City of Perth lifts media gag on councillors

City of Perth's Council House.
City of Perth's Council House.

CITY of Perth has ended its decade-old gag on councillors speaking to the media.

Councillors voted unanimously at last night’s meeting to change the City’s media policy.

Under the previous policy, only the Lord Mayor or chief executive could speak to the media on council matters.

This went beyond the provisions of the Local Government Act, which states elected members can speak to the media provided they make clear their views are their own and not being expressed on behalf of their local government.

The City’s new media policy is in line with the Local Government Act.

Councillor Reece Harley has long campaigned internally for reform and told council he was “very pleased the administration is supportive of this change”.

He said the Local Government Act clearly states only mayors speak on behalf of councils, but individual councillors should be able to speak to media as long as they do not claim they are speaking on behalf of the City.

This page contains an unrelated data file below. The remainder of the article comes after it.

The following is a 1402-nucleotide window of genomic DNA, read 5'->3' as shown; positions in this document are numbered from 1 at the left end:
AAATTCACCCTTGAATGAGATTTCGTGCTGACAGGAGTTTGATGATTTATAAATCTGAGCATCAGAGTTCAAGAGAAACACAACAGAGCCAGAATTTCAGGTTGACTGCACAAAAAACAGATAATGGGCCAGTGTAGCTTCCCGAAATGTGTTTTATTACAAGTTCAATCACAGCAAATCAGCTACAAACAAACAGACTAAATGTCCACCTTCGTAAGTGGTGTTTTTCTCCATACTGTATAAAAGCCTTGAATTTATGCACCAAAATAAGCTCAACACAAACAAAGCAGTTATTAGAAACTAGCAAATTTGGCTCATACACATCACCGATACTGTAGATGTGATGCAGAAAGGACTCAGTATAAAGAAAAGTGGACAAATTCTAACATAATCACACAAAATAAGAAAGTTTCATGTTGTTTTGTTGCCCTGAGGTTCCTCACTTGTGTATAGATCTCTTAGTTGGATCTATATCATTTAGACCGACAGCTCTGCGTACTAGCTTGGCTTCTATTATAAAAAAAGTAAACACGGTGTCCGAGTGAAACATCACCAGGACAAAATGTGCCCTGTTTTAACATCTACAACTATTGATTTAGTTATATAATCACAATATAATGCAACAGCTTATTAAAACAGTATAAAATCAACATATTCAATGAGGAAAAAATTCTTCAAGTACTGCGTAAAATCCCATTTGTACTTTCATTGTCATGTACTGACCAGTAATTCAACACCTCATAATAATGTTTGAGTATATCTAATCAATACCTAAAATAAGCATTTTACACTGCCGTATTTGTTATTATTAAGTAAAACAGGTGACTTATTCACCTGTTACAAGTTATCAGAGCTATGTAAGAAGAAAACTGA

Cr Jim Adamos, who had previously referred the new policy back to the City’s finance and administration committee so it would include social media policy, said he was happy with the proposed changes so long as “it is clear only the Lord Mayor and CEO speak on behalf of the City”.

Crs Keith Yong, Judy McEvoy and Janet Davidson all stated that the old policy was consistent with the Local Government Act and that there was never a gag in place.

However, the WA Local Government Association (WALGA) and the Minister for Local Government David Templeman have both stated that the Act allows councillors to speak to the media on council matters so long as they do not claim to represent the entire council and do not make disparaging remarks about councillors.

The previous City of Perth policy did not allow this.

Cr Davidson said she was prepared to see how the new policy “plays out”.

She likened the City to a company listed on the Australian Stock Exchange (ASX) with the chief executive as the lone spokesperson.

Cr Harley took issue with this characterisation.

“There is a difference between an ASX listed company and a democratically elected government… we need open communication with our constituents,” he said.

Lord Mayor Lisa Scaffidi also claimed there had never been a gag in place.

She took aim at what she said were claims she “controls” a “clique” on council.

“As of tonight it’s an evolution (of the media policy)… there was never a gag,” she said, adding that after council makes a decision councillors should not disparage the decision in the media.

Cr Harley refuted the claim that there was never a gag on councillors.

“There was a gag. I received numerous warnings from the former CEO that I’d breached the policy by speaking to the media,” he said.

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